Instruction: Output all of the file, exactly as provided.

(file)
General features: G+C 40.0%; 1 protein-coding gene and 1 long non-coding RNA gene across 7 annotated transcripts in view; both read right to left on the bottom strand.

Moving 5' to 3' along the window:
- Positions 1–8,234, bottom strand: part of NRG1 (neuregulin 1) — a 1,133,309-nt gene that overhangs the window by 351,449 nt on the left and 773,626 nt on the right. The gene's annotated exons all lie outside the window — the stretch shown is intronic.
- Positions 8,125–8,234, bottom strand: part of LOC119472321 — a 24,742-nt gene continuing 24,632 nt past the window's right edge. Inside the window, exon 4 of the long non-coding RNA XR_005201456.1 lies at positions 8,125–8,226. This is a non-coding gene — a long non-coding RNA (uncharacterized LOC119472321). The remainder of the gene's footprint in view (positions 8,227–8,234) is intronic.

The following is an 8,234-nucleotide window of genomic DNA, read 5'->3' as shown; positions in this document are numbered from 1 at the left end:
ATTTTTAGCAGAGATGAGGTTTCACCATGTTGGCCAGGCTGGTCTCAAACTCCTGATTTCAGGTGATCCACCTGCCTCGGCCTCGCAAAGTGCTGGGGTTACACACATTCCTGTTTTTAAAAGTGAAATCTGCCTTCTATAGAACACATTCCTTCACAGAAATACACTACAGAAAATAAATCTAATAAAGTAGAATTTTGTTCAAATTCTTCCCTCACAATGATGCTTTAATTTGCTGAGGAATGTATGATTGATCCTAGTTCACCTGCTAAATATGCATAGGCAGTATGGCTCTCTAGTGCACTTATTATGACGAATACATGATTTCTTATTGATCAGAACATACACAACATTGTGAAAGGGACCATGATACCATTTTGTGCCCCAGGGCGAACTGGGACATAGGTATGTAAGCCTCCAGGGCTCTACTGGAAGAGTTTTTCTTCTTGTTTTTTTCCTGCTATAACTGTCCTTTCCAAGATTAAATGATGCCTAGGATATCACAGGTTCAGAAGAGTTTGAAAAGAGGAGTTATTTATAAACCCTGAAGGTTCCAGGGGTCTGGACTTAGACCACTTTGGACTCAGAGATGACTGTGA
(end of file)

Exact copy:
General features: G+C 40.0%; 1 protein-coding gene and 1 long non-coding RNA gene across 7 annotated transcripts in view; both read right to left on the bottom strand.

Moving 5' to 3' along the window:
- Positions 1–8,234, bottom strand: part of NRG1 (neuregulin 1) — a 1,133,309-nt gene that overhangs the window by 351,449 nt on the left and 773,626 nt on the right. The gene's annotated exons all lie outside the window — the stretch shown is intronic.
- Positions 8,125–8,234, bottom strand: part of LOC119472321 — a 24,742-nt gene continuing 24,632 nt past the window's right edge. Inside the window, exon 4 of the long non-coding RNA XR_005201456.1 lies at positions 8,125–8,226. This is a non-coding gene — a long non-coding RNA (uncharacterized LOC119472321). The remainder of the gene's footprint in view (positions 8,227–8,234) is intronic.

The following is an 8,234-nucleotide window of genomic DNA, read 5'->3' as shown; positions in this document are numbered from 1 at the left end:
ATTTTTAGCAGAGATGAGGTTTCACCATGTTGGCCAGGCTGGTCTCAAACTCCTGATTTCAGGTGATCCACCTGCCTCGGCCTCGCAAAGTGCTGGGGTTACACACATTCCTGTTTTTAAAAGTGAAATCTGCCTTCTATAGAACACATTCCTTCACAGAAATACACTACAGAAAATAAATCTAATAAAGTAGAATTTTGTTCAAATTCTTCCCTCACAATGATGCTTTAATTTGCTGAGGAATGTATGATTGATCCTAGTTCACCTGCTAAATATGCATAGGCAGTATGGCTCTCTAGTGCACTTATTATGACGAATACATGATTTCTTATTGATCAGAACATACACAACATTGTGAAAGGGACCATGATACCATTTTGTGCCCCAGGGCGAACTGGGACATAGGTATGTAAGCCTCCAGGGCTCTACTGGAAGAGTTTTTCTTCTTGTTTTTTTCCTGCTATAACTGTCCTTTCCAAGATTAAATGATGCCTAGGATATCACAGGTTCAGAAGAGTTTGAAAAGAGGAGTTATTTATAAACCCTGAAGGTTCCAGGGGTCTGGACTTAGACCACTTTGGACTCAGAGATGACTGTGA